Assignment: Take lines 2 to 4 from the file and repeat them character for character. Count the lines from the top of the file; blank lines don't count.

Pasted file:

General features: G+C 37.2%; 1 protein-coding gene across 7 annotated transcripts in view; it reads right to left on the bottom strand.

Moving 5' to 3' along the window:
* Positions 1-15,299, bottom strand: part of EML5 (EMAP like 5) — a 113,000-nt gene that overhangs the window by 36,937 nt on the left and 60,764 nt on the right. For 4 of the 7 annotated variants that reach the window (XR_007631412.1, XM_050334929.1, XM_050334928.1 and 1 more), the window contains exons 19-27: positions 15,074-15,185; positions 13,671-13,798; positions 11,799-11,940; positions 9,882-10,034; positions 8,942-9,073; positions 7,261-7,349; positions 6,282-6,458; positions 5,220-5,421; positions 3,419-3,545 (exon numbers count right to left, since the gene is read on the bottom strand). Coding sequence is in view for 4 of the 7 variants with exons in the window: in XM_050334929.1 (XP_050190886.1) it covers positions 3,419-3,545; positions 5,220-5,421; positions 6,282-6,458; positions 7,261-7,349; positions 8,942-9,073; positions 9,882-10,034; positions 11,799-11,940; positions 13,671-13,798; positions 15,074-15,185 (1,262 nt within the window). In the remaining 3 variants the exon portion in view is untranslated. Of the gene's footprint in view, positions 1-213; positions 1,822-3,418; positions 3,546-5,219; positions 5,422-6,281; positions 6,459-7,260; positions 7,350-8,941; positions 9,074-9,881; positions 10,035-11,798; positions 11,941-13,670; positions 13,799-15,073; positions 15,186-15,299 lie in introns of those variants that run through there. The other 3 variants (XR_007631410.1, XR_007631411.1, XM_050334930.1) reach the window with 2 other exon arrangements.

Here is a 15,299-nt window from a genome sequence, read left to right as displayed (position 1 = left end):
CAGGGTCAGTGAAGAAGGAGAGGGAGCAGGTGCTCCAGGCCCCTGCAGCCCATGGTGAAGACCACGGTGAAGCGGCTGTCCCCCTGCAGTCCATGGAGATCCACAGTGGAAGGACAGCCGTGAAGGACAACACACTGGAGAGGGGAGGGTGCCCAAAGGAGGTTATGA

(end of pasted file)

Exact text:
Moving 5' to 3' along the window:
* Positions 1-15,299, bottom strand: part of EML5 (EMAP like 5) — a 113,000-nt gene that overhangs the window by 36,937 nt on the left and 60,764 nt on the right. For 4 of the 7 annotated variants that reach the window (XR_007631412.1, XM_050334929.1, XM_050334928.1 and 1 more), the window contains exons 19-27: positions 15,074-15,185; positions 13,671-13,798; positions 11,799-11,940; positions 9,882-10,034; positions 8,942-9,073; positions 7,261-7,349; positions 6,282-6,458; positions 5,220-5,421; positions 3,419-3,545 (exon numbers count right to left, since the gene is read on the bottom strand). Coding sequence is in view for 4 of the 7 variants with exons in the window: in XM_050334929.1 (XP_050190886.1) it covers positions 3,419-3,545; positions 5,220-5,421; positions 6,282-6,458; positions 7,261-7,349; positions 8,942-9,073; positions 9,882-10,034; positions 11,799-11,940; positions 13,671-13,798; positions 15,074-15,185 (1,262 nt within the window). In the remaining 3 variants the exon portion in view is untranslated. Of the gene's footprint in view, positions 1-213; positions 1,822-3,418; positions 3,546-5,219; positions 5,422-6,281; positions 6,459-7,260; positions 7,350-8,941; positions 9,074-9,881; positions 10,035-11,798; positions 11,941-13,670; positions 13,799-15,073; positions 15,186-15,299 lie in introns of those variants that run through there. The other 3 variants (XR_007631410.1, XR_007631411.1, XM_050334930.1) reach the window with 2 other exon arrangements.

Here is a 15,299-nt window from a genome sequence, read left to right as displayed (position 1 = left end):